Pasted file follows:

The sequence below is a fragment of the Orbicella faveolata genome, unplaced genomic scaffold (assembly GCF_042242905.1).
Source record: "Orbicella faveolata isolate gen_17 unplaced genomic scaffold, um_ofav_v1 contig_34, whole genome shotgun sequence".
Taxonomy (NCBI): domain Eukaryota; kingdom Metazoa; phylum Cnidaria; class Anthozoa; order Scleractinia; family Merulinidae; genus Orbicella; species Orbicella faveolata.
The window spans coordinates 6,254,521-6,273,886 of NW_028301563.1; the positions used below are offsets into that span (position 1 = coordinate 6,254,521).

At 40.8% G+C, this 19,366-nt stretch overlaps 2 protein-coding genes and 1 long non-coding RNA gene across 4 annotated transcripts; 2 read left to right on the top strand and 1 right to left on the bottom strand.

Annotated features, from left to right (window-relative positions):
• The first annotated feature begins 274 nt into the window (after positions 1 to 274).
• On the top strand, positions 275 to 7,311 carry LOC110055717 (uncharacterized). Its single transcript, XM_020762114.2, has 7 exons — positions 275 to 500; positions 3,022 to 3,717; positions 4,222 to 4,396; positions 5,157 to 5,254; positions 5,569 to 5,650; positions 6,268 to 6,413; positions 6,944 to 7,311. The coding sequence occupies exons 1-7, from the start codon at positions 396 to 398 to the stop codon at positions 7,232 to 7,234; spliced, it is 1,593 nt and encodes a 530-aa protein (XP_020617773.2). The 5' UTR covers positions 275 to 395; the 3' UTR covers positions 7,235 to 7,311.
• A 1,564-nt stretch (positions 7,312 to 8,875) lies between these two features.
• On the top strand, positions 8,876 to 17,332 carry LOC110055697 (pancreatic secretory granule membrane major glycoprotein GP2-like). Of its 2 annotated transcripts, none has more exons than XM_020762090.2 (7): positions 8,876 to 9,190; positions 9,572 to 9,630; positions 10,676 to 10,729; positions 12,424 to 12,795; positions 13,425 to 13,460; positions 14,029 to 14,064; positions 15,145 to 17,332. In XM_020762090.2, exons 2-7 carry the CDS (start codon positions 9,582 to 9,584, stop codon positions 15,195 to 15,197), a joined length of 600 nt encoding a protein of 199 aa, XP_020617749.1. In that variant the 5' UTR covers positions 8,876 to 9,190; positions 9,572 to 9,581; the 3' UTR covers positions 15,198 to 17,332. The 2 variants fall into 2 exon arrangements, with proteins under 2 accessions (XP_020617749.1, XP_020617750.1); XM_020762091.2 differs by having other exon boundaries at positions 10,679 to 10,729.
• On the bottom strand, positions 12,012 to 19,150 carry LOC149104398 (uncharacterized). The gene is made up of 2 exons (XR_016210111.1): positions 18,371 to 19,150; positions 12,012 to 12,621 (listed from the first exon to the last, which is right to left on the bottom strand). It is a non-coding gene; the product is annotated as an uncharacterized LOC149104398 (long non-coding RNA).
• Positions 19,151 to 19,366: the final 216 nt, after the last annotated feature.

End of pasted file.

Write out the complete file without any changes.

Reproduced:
The sequence below is a fragment of the Orbicella faveolata genome, unplaced genomic scaffold (assembly GCF_042242905.1).
Source record: "Orbicella faveolata isolate gen_17 unplaced genomic scaffold, um_ofav_v1 contig_34, whole genome shotgun sequence".
Taxonomy (NCBI): domain Eukaryota; kingdom Metazoa; phylum Cnidaria; class Anthozoa; order Scleractinia; family Merulinidae; genus Orbicella; species Orbicella faveolata.
The window spans coordinates 6,254,521-6,273,886 of NW_028301563.1; the positions used below are offsets into that span (position 1 = coordinate 6,254,521).

At 40.8% G+C, this 19,366-nt stretch overlaps 2 protein-coding genes and 1 long non-coding RNA gene across 4 annotated transcripts; 2 read left to right on the top strand and 1 right to left on the bottom strand.

Annotated features, from left to right (window-relative positions):
• The first annotated feature begins 274 nt into the window (after positions 1 to 274).
• On the top strand, positions 275 to 7,311 carry LOC110055717 (uncharacterized). Its single transcript, XM_020762114.2, has 7 exons — positions 275 to 500; positions 3,022 to 3,717; positions 4,222 to 4,396; positions 5,157 to 5,254; positions 5,569 to 5,650; positions 6,268 to 6,413; positions 6,944 to 7,311. The coding sequence occupies exons 1-7, from the start codon at positions 396 to 398 to the stop codon at positions 7,232 to 7,234; spliced, it is 1,593 nt and encodes a 530-aa protein (XP_020617773.2). The 5' UTR covers positions 275 to 395; the 3' UTR covers positions 7,235 to 7,311.
• A 1,564-nt stretch (positions 7,312 to 8,875) lies between these two features.
• On the top strand, positions 8,876 to 17,332 carry LOC110055697 (pancreatic secretory granule membrane major glycoprotein GP2-like). Of its 2 annotated transcripts, none has more exons than XM_020762090.2 (7): positions 8,876 to 9,190; positions 9,572 to 9,630; positions 10,676 to 10,729; positions 12,424 to 12,795; positions 13,425 to 13,460; positions 14,029 to 14,064; positions 15,145 to 17,332. In XM_020762090.2, exons 2-7 carry the CDS (start codon positions 9,582 to 9,584, stop codon positions 15,195 to 15,197), a joined length of 600 nt encoding a protein of 199 aa, XP_020617749.1. In that variant the 5' UTR covers positions 8,876 to 9,190; positions 9,572 to 9,581; the 3' UTR covers positions 15,198 to 17,332. The 2 variants fall into 2 exon arrangements, with proteins under 2 accessions (XP_020617749.1, XP_020617750.1); XM_020762091.2 differs by having other exon boundaries at positions 10,679 to 10,729.
• On the bottom strand, positions 12,012 to 19,150 carry LOC149104398 (uncharacterized). The gene is made up of 2 exons (XR_016210111.1): positions 18,371 to 19,150; positions 12,012 to 12,621 (listed from the first exon to the last, which is right to left on the bottom strand). It is a non-coding gene; the product is annotated as an uncharacterized LOC149104398 (long non-coding RNA).
• Positions 19,151 to 19,366: the final 216 nt, after the last annotated feature.